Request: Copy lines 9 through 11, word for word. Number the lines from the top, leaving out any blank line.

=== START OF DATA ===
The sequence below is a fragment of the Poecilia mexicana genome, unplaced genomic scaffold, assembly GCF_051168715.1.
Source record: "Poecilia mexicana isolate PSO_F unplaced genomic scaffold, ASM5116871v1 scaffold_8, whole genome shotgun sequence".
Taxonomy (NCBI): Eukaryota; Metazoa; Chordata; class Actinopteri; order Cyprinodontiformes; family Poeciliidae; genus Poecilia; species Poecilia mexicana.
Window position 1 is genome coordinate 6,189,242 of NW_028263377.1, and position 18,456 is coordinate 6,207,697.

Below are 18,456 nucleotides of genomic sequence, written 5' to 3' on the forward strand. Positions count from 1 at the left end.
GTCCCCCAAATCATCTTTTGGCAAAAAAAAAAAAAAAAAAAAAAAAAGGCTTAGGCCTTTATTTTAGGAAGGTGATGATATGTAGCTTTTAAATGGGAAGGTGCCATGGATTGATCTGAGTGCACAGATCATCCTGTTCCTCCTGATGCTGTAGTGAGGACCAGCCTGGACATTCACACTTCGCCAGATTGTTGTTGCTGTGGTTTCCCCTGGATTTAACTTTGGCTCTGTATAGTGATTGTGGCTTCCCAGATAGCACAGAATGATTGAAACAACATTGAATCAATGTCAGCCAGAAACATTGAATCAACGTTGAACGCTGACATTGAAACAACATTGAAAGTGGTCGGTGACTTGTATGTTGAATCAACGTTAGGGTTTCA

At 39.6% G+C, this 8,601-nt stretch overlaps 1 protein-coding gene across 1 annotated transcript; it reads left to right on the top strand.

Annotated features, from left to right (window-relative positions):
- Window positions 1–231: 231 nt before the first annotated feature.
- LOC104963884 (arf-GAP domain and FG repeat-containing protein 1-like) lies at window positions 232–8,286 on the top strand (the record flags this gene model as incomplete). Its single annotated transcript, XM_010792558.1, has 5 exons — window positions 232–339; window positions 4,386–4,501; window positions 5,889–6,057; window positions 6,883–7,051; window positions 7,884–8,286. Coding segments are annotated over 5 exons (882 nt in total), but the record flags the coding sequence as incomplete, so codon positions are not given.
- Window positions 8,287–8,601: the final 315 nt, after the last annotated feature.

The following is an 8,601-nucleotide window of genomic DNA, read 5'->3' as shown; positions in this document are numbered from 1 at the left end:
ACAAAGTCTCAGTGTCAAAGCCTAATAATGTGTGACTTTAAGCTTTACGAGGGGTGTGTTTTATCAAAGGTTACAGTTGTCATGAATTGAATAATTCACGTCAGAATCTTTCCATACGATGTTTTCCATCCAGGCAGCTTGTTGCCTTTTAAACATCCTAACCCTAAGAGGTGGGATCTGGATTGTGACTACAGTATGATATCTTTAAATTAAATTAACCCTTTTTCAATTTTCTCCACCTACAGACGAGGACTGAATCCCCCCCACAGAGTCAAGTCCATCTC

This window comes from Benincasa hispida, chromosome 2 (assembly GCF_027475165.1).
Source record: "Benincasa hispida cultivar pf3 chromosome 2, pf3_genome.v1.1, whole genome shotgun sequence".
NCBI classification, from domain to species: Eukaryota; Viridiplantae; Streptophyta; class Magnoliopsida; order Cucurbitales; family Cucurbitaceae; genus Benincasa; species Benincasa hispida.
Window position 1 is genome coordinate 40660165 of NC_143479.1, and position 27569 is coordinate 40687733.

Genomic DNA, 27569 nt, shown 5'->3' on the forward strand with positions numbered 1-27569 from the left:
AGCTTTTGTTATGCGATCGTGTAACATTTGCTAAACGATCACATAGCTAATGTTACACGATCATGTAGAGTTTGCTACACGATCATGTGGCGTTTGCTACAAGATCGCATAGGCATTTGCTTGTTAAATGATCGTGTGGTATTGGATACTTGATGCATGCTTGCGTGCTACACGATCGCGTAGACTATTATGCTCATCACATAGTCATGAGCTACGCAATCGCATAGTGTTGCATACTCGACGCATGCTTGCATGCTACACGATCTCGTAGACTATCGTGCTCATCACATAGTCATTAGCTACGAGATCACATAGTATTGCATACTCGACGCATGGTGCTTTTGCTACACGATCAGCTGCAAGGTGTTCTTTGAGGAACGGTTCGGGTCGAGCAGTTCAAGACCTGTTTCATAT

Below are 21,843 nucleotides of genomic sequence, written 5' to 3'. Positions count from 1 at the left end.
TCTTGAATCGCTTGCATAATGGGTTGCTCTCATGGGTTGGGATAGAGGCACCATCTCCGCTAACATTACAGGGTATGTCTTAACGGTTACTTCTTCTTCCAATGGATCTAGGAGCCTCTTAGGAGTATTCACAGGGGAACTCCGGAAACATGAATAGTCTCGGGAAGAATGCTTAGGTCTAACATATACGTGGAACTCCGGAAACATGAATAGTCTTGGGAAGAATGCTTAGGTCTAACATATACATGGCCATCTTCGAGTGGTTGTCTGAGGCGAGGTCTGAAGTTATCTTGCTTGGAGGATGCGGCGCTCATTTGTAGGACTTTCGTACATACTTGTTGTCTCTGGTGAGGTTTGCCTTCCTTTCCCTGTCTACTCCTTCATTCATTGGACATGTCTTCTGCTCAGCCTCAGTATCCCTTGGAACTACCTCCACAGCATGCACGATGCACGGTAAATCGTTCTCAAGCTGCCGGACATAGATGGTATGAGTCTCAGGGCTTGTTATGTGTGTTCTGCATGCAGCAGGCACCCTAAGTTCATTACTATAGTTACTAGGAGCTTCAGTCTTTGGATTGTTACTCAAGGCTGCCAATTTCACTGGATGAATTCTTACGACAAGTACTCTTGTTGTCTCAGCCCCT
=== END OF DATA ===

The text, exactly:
- Window positions 1–231: 231 nt before the first annotated feature.
- LOC104963884 (arf-GAP domain and FG repeat-containing protein 1-like) lies at window positions 232–8,286 on the top strand (the record flags this gene model as incomplete). Its single annotated transcript, XM_010792558.1, has 5 exons — window positions 232–339; window positions 4,386–4,501; window positions 5,889–6,057; window positions 6,883–7,051; window positions 7,884–8,286. Coding segments are annotated over 5 exons (882 nt in total), but the record flags the coding sequence as incomplete, so codon positions are not given.
- Window positions 8,287–8,601: the final 315 nt, after the last annotated feature.